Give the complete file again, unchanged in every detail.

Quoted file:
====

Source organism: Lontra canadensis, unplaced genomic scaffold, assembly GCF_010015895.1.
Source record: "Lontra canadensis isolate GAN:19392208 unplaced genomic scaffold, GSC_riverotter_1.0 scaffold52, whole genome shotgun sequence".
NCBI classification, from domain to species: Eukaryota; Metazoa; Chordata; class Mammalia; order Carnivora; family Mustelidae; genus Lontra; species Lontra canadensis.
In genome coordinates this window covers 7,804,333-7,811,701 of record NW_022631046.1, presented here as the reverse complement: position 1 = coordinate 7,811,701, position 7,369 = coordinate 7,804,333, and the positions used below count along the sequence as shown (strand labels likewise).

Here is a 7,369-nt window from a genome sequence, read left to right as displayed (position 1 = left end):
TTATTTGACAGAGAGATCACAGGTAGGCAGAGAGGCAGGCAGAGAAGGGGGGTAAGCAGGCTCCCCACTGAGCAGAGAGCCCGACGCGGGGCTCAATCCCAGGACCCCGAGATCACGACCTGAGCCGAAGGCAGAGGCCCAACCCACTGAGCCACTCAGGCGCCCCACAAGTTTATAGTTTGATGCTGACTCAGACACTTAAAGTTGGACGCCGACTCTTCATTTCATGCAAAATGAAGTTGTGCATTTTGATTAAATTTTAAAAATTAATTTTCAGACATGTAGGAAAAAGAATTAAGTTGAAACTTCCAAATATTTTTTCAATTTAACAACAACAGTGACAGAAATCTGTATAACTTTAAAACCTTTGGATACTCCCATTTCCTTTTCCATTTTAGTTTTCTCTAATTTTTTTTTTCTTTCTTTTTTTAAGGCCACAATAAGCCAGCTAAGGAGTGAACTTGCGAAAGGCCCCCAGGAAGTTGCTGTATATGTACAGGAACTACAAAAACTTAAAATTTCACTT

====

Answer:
Source organism: Lontra canadensis, unplaced genomic scaffold, assembly GCF_010015895.1.
Source record: "Lontra canadensis isolate GAN:19392208 unplaced genomic scaffold, GSC_riverotter_1.0 scaffold52, whole genome shotgun sequence".
NCBI classification, from domain to species: Eukaryota; Metazoa; Chordata; class Mammalia; order Carnivora; family Mustelidae; genus Lontra; species Lontra canadensis.
In genome coordinates this window covers 7,804,333-7,811,701 of record NW_022631046.1, presented here as the reverse complement: position 1 = coordinate 7,811,701, position 7,369 = coordinate 7,804,333, and the positions used below count along the sequence as shown (strand labels likewise).

Here is a 7,369-nt window from a genome sequence, read left to right as displayed (position 1 = left end):
TTATTTGACAGAGAGATCACAGGTAGGCAGAGAGGCAGGCAGAGAAGGGGGGTAAGCAGGCTCCCCACTGAGCAGAGAGCCCGACGCGGGGCTCAATCCCAGGACCCCGAGATCACGACCTGAGCCGAAGGCAGAGGCCCAACCCACTGAGCCACTCAGGCGCCCCACAAGTTTATAGTTTGATGCTGACTCAGACACTTAAAGTTGGACGCCGACTCTTCATTTCATGCAAAATGAAGTTGTGCATTTTGATTAAATTTTAAAAATTAATTTTCAGACATGTAGGAAAAAGAATTAAGTTGAAACTTCCAAATATTTTTTCAATTTAACAACAACAGTGACAGAAATCTGTATAACTTTAAAACCTTTGGATACTCCCATTTCCTTTTCCATTTTAGTTTTCTCTAATTTTTTTTTTCTTTCTTTTTTTAAGGCCACAATAAGCCAGCTAAGGAGTGAACTTGCGAAAGGCCCCCAGGAAGTTGCTGTATATGTACAGGAACTACAAAAACTTAAAATTTCACTT